And these are the kinds of details you want to pepper through your stories. Details that serve more than one purpose.

Sometimes, they'll tell you two things about a person at once.

More often, they'll tell you something about a person or place and also foreshadow something that's going to happen later in the narrative.

But you see what I'm saying here, right? Don't just use the details you like.

Use the details that really help the listener understand the story you're trying to tell.
The Backlot: Show Only What Matters

Okay, I'm gonna brag a little here. I visited Universal on a special VIP tour where I got to take a special trolley to the backlot and walk around.

(I did not get this as a perk of being an actual VIP. I am not that cool. But my husband and I decided that this tour would be our Christmas present to each other. And so, we were VIPs for the day!)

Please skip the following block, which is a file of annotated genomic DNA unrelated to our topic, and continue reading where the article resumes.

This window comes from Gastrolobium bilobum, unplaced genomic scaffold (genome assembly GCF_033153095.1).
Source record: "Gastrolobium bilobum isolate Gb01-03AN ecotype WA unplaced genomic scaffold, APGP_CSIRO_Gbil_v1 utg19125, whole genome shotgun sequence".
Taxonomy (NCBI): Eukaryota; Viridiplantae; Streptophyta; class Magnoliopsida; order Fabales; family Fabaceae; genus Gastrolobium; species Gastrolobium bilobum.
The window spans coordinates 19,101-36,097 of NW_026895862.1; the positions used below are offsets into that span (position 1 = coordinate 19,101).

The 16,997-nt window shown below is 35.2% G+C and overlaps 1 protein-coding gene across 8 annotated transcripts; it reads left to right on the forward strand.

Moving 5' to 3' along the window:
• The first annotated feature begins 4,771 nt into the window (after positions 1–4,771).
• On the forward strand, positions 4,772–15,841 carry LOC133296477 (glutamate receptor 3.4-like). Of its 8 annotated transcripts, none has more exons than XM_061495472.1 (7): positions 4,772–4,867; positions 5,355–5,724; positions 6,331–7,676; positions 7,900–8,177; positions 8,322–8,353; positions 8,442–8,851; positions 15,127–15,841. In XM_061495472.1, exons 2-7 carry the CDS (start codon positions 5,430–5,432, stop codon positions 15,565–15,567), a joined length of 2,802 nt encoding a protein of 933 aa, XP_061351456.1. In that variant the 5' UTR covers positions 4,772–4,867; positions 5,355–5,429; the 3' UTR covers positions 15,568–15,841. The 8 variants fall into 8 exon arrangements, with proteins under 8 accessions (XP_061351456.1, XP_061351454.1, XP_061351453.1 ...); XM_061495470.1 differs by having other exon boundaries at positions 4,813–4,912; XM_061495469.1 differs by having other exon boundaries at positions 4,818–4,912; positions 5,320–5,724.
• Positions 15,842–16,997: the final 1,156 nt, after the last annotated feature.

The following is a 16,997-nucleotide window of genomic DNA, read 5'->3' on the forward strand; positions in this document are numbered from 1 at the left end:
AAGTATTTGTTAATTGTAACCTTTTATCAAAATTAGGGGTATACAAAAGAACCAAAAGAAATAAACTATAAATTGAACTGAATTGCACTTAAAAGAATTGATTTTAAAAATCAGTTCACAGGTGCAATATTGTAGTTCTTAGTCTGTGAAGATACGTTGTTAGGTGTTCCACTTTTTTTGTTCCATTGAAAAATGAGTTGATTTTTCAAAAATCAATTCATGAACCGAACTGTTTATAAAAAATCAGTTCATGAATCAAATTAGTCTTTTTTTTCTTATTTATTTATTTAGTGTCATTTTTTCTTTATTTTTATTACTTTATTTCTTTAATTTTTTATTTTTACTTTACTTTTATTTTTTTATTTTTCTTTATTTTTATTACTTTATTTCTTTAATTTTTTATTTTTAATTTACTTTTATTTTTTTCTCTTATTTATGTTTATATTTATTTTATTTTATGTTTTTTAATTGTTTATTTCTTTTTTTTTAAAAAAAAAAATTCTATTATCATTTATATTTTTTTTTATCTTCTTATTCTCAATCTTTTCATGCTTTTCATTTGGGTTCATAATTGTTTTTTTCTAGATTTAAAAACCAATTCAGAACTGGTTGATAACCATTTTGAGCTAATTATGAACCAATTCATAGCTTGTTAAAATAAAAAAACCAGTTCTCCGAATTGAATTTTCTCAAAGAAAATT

Walking around the backlot, you understand exactly how close some of these sets are to each other.

The Good Place was filmed right around the corner from an alley that often stands in for war-torn Afghanistan.

The neighborhood destroyed by a crashed 747 in War of the Worlds is within spitting distance of the Bates Motel from Psycho.
Just me and a burned out 747.

Our tour guide, Tony (Hi, Tony!) explained that filmmakers get away with this because they only need to care about what the camera sees. They set up their shot, and anything outside of that shot simply doesn't exist.

The same thing is true of your story.

You are going to uncover all sorts of enticing side-plots. Details you don't need. Paths you could go down.

But you need to stay strong and stick to your arc.

Because anything that doesn't directly add to your narrative is going to be distracting to your listener.

(In other words, ignore that dude standing in front of that hotel brandishing a big knife, and just keep your attention focused on the burnt out airplane.)
Waterworld: Pick the Right Format